Comparative life cycle assessment of biowaste to resource management systems - A Danish case study

Publikation: Forskning - peer reviewTidsskriftartikel

DOI

Waste to Energy combustion plants currently process most of the organic fraction of the household waste. This study presents an assessment of the environmental performance of an increased circular bioresource management system obtained by reallocating the organic fraction of the household waste from combustion (Reference Scenario) to biogas and fertilizer production (Alternative Scenario). The goals defined in the Danish National resource action plan for waste management, i.e. 33% reduction of organic fraction household waste dry weight, is taken as a case study. A comparative life cycle assessment of the diverting of the organic fraction of the household waste away from a Waste to Energy combustion plant towards sludge- and manure-based biogas plants in North Zealand (Denmark) shows a net increase in renewable electricity production of 39% at the expense of a reduction in heat production of 8%. Moving up the waste hierarchy results in a net greenhouse gas emission reduction of 100 kg CO2eq. per ton of dry weight biowaste treated, corresponding to a 10% of reduction in CO2 emission. The latter accompanied by a net reduction in depletion of fossil resources of 11% and a reduction in the impacts on Freshwater and Marine Eutrophication of 4.8 t P eq. and 3.6 t N eq., respectively. As such, the modelled increased circular bioresource management indicates significant improvement of the efficiency in use of resources in biowaste. However, trade-offs occur due to the presence of micropollutants in the natural fertilizers that results in future increased damage cost on terrestrial ecosystems and human health exists.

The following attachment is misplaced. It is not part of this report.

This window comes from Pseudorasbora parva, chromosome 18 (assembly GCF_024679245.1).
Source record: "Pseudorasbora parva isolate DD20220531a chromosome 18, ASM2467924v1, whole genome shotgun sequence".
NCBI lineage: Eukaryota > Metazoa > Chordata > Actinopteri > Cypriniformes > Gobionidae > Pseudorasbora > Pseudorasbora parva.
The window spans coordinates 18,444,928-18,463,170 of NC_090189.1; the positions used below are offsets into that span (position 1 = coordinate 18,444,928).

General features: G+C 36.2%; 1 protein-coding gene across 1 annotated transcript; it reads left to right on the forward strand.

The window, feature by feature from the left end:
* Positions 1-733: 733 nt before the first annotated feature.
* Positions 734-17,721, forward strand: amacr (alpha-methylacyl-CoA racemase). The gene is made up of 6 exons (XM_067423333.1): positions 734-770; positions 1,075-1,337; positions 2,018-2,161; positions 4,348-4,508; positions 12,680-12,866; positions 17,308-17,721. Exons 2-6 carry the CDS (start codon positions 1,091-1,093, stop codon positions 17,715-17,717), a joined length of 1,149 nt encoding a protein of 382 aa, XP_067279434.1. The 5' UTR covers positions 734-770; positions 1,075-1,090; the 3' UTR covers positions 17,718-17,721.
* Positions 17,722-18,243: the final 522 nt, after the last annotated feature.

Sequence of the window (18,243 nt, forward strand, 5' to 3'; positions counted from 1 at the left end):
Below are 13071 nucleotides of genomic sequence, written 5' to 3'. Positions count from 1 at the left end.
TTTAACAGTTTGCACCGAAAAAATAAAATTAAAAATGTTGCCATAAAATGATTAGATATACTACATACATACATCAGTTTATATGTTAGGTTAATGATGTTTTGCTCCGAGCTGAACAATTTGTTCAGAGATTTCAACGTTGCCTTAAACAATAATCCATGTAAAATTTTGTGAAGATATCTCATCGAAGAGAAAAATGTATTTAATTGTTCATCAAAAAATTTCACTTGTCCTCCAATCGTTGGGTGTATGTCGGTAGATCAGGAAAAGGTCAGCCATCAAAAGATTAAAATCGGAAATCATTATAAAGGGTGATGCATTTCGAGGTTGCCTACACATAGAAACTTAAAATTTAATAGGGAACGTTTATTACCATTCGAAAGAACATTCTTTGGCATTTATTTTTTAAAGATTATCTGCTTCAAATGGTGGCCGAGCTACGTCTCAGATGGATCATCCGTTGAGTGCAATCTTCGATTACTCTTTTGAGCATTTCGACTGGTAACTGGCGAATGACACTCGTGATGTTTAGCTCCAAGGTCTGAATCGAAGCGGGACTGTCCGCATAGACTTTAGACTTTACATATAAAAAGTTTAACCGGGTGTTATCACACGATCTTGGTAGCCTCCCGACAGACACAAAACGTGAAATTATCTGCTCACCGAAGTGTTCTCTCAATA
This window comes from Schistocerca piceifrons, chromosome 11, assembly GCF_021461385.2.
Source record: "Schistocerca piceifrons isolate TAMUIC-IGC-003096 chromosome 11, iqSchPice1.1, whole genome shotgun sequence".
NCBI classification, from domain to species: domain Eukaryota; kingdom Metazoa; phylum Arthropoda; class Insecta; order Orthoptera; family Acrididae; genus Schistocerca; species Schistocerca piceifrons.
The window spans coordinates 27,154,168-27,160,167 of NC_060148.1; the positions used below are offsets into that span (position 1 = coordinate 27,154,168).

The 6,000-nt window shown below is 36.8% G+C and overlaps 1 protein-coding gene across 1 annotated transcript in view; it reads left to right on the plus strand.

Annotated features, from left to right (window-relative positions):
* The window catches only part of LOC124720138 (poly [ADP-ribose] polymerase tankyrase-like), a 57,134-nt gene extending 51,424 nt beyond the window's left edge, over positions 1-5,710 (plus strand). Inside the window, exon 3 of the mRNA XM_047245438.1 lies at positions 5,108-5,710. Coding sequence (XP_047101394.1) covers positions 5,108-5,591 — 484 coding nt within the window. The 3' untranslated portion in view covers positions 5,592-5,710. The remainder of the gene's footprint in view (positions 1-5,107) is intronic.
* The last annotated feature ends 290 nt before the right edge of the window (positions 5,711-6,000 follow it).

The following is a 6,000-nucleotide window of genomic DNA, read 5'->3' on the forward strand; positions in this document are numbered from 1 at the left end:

OriginalsprogEngelsk
Artikelnummer142
TidsskriftJournal of Cleaner Production
Vol/bind142
Tidsskriftsnummer4
Sider (fra-til)4050-4058
Antal sider8
ISSN0959-6526
DOI
StatusUdgivet - 20 jan. 2017

    Emneord

  • Industrial ecology, Life Cycle Assessment, biowaste management systems, resource efficiency, waste hierarchy, biobased production

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